The Masons set about clearing land for their apple orchard. I know I've already shared several images of fields full of stumps, but for decades clearing land was the major enterprise of the Hood River Valley. The caption in the album reads, "An Ideal Stump (tree cut 12 cords of wood)." Firewood kept the family warm, and perhaps some of it made the trip down to the Hood River to fuel the steam locomotives or sternwheelers.
Tags: 1890s agriculture Liberty_Home_Orchard Mason Pine_Grove
I see a building over in the trees, probably their house. If that is their house this picture would be to the north east, looking somewhat to the southwest.
What is amazing about this photo is that it give one a good perspective of the digging out it took around those huge stumps to get ready to blast them. I don't think even the best working team around would have been used to pull them out.
Quite possible some wood was sold to fuel steam ships. Also, wood was being shipped to places that were somewhat treeless. My great-grandfather bought fire wood for re-sale to the farmers in Sherman County. That is how he ended up in H.R., coming down to look at wood, fell in love with this valley and ended up here.
Charlott on 24th April 2012 @ 7:09am
Goodbye to the big trees and the lupine.
I wonder if they planted their fruit trees amongst the debris and then cleaned up around them. It would have taken such a long time to clear the large stumps from the fields.
You can see that they have dug a hole down around this stump. Either so they could blow it or cut off all of the roots.
l.e. on 24th April 2012 @ 7:14am
Nope, they would have cleaned the debris out, pushing it into big burn piles, as after the trees were planted one would have to be able to get between rows to maintain them, such as spraying when that came into being, then when trees were mature they would have to be able to get wagons, ladders, etc.t hrough their orchards. Not an easy life to say the least.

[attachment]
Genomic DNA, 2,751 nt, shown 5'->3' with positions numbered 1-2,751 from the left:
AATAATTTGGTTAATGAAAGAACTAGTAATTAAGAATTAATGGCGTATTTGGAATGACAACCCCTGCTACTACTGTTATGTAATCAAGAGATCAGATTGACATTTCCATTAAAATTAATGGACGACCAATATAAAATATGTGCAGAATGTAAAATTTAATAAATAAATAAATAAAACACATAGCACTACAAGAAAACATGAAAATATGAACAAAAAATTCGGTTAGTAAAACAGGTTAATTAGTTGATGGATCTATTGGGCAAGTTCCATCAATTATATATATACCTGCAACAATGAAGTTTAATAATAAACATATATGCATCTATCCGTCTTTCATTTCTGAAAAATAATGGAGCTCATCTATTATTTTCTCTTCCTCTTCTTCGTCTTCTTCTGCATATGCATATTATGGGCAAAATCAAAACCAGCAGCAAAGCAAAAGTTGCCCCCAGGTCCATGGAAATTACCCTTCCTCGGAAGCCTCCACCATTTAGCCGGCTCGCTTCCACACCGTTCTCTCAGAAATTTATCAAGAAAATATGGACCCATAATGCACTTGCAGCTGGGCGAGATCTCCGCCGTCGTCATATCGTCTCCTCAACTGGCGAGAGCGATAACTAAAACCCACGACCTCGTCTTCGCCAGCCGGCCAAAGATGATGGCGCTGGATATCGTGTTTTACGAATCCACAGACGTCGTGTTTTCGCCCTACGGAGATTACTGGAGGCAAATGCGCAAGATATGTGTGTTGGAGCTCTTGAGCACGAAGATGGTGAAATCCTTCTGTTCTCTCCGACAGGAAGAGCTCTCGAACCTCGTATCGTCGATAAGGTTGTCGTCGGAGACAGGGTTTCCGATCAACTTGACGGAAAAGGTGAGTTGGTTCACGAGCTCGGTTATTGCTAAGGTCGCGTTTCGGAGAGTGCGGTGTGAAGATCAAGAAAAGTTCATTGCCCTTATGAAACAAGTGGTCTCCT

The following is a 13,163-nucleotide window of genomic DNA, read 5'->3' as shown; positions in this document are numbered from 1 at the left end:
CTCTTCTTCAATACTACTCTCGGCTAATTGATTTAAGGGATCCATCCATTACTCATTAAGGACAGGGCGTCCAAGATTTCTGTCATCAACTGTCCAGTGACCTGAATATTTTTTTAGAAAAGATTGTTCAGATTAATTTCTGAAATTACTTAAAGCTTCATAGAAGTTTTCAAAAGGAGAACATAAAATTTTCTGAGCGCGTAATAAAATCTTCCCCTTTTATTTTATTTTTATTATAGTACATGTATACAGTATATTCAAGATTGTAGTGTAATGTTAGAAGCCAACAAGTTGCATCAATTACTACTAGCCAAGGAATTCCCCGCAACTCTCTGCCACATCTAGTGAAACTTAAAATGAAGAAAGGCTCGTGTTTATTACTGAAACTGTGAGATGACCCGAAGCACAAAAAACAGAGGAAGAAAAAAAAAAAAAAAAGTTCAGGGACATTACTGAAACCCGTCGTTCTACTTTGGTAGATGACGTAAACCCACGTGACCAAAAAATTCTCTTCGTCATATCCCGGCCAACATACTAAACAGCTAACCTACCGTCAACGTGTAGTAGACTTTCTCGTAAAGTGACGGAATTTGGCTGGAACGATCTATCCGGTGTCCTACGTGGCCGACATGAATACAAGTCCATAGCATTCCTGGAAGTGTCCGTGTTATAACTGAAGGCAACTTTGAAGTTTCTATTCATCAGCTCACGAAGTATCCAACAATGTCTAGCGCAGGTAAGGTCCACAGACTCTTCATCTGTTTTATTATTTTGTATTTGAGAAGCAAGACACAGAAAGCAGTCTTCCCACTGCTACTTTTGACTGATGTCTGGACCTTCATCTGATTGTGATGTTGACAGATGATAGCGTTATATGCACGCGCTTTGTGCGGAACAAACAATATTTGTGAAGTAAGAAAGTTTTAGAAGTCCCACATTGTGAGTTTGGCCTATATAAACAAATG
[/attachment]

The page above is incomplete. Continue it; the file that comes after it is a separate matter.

One big weiner roast when those huge old piles were burnt.
Charlott on 24th April 2012 @ 8:00am
In one of the biographies of Albert Mason, is described what would have been a huge setback.
"Owing to a fraudulent nurseryman who sold him trees different from the kind he ordered, Mr. Mason has been set back some in the fruit industry and was compelled to cut down a great many acres and graft them to the proper varieties otherwise he would have a great many more trees bearing."
l.e. on 24th April 2012 @ 8:18am
In the November 5, 1897 HR Glacier page 2, Mr Mason has a long article about the type of soil for growing, drainage and the Subsoil Plow.
"The draining that I am doing on my Liberty Home fruit farm, on the east side is mostly in rich bottom land and not in orchard, ...."
L.E. on 25th June 2018 @ 4:54pm